Many physiological materials and fluids exhibit complicated rheology, like blood in the capillaries, liquid in the tear film, or vitreous humour. The question here is – what is rheology? How does a material respond to a force?
In simple words, rheology is the science of deformation of material.
While it is known that rheology is the branch of physics that deals with the deformation and flow of matter, a lesser-known fact is that - it is distinguished from fluid dynamics as it is concerned with all three states of matter rather than only with liquids and gases. Also, unlike polymer physics, it is concerned with macroscopic properties and behaviour, not molecular structure. Rheologic analysis provides a mathematical description of the viscoelastic behaviour of matter. Applications of rheology are essential in many industries involving metals, plastics, food, and many more.
What is rheology testing?
As mentioned earlier, rheology testing involves measuring the deformation of matter under the influence of an imposed stress by analysing the internal response of materials to forces. Material flow characteristics are critical in all conversion and production processes. The material is forced to flow, and the rheological characteristics determine the processability.
Since flow is an important characteristic in the processing of materials in manufacturing, understanding the fluid rheology is essential. Molding or processing of polymer materials is heavily reliant on maintaining the correct rheological properties to avoid quality issues..
In addition to the above, mechanical properties and behavior are also influenced by rheology. Rheological measurements can be considered for product characterization and quality control purposes. Such measurements are often used for examining and understanding the interaction of the different constituents of a multi-component materials.
The rheological properties of complex fluids, like polymer melts, depend upon the rate of deformation (shear rate), the molecular weight, the structure, the concentration of various additives and fillers, as well as the temperature. In addition, even at a constant rate of deformation, stresses may be time dependent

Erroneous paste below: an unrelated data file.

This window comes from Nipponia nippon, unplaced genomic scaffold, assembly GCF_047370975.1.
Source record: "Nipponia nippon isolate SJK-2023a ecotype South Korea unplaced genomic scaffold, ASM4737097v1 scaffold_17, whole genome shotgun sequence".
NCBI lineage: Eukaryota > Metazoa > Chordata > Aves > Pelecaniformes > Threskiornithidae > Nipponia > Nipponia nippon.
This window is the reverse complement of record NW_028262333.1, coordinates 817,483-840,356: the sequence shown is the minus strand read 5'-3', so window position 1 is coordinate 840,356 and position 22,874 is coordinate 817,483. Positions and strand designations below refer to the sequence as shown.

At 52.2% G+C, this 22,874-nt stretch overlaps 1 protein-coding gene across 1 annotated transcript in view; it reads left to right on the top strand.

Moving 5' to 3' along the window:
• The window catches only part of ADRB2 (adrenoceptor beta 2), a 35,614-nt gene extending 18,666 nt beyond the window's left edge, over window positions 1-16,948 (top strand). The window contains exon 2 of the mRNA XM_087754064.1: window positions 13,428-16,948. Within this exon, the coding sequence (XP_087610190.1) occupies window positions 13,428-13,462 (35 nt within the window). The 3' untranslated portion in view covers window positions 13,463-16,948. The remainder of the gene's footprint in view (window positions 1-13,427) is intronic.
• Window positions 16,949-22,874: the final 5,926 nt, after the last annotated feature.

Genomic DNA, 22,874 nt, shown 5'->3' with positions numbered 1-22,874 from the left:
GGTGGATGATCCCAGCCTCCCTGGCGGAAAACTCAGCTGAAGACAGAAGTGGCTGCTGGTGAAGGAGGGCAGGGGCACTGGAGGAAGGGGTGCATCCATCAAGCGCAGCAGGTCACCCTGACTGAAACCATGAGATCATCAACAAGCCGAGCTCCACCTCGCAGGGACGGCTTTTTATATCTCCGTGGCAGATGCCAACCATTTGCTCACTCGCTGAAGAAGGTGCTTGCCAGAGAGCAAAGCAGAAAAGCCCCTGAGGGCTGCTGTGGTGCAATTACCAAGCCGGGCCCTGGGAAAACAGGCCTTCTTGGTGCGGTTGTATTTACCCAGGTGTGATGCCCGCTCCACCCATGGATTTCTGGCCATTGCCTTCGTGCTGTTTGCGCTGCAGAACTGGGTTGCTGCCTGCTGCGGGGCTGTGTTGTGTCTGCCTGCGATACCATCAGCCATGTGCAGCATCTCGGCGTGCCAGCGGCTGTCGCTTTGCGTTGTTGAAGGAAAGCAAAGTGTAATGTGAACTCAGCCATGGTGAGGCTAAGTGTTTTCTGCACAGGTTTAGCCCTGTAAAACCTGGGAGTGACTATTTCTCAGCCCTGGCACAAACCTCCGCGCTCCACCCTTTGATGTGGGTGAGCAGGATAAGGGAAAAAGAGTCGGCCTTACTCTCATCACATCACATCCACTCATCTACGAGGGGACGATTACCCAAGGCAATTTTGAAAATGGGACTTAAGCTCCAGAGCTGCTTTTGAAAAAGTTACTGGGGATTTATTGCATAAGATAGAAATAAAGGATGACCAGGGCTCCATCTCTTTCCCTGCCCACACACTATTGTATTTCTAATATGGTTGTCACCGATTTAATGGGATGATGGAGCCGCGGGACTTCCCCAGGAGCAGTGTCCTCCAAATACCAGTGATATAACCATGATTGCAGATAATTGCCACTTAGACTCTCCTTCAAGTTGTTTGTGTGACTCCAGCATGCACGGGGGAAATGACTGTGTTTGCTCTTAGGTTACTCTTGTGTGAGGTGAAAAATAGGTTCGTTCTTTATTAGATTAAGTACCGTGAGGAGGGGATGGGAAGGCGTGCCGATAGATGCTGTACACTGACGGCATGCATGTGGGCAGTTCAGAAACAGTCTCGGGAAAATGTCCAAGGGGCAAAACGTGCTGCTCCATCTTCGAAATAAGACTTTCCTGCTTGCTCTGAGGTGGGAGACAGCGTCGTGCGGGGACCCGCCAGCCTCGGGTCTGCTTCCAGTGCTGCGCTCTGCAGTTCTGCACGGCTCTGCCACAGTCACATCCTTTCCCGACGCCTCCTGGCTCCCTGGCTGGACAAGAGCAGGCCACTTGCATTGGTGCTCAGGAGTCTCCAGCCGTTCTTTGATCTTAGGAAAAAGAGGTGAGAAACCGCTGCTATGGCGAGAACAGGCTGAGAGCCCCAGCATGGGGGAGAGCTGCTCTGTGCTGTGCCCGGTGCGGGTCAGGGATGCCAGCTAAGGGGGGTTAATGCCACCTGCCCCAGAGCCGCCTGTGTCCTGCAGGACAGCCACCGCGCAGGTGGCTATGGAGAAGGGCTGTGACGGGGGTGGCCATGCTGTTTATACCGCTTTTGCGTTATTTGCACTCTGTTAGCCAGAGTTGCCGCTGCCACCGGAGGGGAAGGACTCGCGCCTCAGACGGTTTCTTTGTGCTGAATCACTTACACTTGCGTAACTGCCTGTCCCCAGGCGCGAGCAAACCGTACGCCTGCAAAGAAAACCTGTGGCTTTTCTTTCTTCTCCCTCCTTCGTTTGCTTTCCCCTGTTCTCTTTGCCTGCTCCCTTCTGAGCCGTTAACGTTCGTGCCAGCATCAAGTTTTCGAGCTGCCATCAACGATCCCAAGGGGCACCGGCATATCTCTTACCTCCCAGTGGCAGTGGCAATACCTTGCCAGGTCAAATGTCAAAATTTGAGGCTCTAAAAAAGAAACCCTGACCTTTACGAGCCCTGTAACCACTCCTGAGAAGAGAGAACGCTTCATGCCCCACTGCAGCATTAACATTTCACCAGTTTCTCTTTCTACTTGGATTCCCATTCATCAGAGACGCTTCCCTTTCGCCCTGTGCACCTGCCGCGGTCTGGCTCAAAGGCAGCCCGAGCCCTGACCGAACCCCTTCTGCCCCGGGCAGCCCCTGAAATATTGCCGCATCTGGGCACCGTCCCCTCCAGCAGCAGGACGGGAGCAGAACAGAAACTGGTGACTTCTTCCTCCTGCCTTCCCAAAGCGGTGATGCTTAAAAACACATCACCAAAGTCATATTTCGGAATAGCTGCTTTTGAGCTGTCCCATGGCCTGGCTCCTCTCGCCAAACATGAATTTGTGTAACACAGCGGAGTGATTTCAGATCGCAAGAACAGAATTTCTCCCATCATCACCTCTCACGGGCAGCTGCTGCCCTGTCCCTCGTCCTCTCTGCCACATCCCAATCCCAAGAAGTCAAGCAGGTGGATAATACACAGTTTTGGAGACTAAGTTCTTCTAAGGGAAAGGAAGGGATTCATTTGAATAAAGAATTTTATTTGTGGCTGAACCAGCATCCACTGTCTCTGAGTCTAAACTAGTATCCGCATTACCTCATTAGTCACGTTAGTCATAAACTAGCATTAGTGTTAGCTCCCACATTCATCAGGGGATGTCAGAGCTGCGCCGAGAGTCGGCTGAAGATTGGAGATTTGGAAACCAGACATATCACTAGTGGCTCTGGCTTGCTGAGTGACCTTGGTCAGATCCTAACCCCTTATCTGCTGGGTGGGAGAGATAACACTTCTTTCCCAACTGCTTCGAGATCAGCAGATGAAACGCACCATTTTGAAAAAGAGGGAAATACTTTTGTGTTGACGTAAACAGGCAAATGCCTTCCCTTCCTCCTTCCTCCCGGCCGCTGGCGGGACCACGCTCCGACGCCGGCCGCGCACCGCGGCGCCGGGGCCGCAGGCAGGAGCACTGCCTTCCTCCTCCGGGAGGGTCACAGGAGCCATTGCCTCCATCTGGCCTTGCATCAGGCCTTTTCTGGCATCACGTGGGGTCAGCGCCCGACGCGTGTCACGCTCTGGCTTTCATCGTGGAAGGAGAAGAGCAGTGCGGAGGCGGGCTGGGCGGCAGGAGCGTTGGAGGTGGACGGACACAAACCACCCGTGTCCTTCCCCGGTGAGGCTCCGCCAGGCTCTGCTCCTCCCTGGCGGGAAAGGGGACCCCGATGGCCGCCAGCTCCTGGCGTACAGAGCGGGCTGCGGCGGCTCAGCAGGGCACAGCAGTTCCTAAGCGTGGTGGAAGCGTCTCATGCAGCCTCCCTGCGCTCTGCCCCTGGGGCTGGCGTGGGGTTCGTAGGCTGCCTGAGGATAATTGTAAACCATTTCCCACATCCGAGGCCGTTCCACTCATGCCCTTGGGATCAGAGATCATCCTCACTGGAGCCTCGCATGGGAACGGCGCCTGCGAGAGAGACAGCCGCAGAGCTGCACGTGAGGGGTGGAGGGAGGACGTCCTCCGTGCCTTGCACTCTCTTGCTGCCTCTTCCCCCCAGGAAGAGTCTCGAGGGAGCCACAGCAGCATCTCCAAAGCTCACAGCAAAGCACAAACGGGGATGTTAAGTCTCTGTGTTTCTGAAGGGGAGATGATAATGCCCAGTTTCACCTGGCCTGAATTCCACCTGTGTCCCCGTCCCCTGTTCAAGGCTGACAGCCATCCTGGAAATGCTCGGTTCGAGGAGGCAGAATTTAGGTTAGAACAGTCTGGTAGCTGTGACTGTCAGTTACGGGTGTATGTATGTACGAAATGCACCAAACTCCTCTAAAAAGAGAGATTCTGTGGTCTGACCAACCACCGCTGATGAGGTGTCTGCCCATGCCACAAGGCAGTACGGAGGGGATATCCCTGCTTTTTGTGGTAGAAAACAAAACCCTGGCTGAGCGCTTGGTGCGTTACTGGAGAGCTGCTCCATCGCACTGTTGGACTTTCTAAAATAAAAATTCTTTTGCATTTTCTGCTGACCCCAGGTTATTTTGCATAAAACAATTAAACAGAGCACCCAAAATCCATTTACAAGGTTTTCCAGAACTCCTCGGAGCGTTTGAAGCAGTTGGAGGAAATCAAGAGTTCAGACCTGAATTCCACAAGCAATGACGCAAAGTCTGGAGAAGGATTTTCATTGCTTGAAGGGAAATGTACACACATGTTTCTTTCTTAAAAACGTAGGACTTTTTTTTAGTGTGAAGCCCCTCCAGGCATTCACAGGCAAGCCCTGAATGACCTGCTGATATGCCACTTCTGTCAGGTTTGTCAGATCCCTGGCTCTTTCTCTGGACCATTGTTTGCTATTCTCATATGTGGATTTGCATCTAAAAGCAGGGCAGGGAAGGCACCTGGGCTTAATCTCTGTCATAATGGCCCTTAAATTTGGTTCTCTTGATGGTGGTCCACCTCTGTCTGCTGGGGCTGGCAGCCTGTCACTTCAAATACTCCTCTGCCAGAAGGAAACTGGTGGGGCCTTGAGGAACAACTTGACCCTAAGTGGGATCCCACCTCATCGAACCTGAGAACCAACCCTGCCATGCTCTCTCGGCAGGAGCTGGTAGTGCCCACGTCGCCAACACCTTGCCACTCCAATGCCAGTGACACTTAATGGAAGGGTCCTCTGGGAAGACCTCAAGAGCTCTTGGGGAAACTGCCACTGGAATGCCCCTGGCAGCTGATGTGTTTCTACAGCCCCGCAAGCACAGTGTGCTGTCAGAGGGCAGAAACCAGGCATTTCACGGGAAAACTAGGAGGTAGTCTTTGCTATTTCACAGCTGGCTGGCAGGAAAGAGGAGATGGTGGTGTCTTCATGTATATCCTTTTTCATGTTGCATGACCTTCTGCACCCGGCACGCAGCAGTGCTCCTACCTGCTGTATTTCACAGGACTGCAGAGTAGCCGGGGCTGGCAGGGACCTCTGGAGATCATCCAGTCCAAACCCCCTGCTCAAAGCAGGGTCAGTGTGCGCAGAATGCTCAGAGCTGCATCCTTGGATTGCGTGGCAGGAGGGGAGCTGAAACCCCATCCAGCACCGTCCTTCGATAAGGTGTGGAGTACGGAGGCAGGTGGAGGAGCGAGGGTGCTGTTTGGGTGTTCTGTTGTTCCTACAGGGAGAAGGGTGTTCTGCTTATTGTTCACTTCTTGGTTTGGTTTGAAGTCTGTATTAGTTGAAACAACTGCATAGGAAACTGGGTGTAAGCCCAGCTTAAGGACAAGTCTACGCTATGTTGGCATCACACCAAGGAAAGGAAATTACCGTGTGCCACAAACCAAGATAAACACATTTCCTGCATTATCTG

Rheological characterization of materials gives an overall idea about the viscoelastic flow behavior. Rheology is very important to every material because the rheological responses are closely related to final structures of the system or product.
In a nutshell, rheological measurements are performed tostudy and investigate the molecular structure, evaluate product performance, and help process materials.
Why is rheology testing important?
Rheology research and testing laboratories test materials for rheological properties. Rheological characterization is performed on various materials, including polymers, liquids, adhesives, and other samples, using a wide range of test conditions.
Rheology testing ensures that materials are appropriately processed with minimal product degradation. Rheological tests measure the viscosity of a polymer ranging from single-point tests to variable shear-rate tests.
Rheology is a vital part of the materials' characterization process, whether for optimizing the polymer flow or studying the flow of fluids like oils, lotions, or greases. Particularly for fluids, understanding and predicting the rheology of a sample can be highly complex.
To summarize, rheology testing can be used to:
• Measure the viscosity of fluids.
• Test soft solid materials.
• Evaluate the yield and flow properties of complex fluids.
Uses of rheological analysis
Rheological analysis is used to optimize specific processes like injection molding of plastics where the viscosity of the material must be low enough for it to flow freely into the molds. However, manufacturers are reluctant to use excessive heat to maintain material quality. This is where rheological analysis comes into play.
In other words, rheological analysis is used to measure the flowing properties of fluids that do not have constant viscosity independent of the stress applied to them. How these non-Newtonian materials flow in processes is paramount when designing industrial processes or equipment.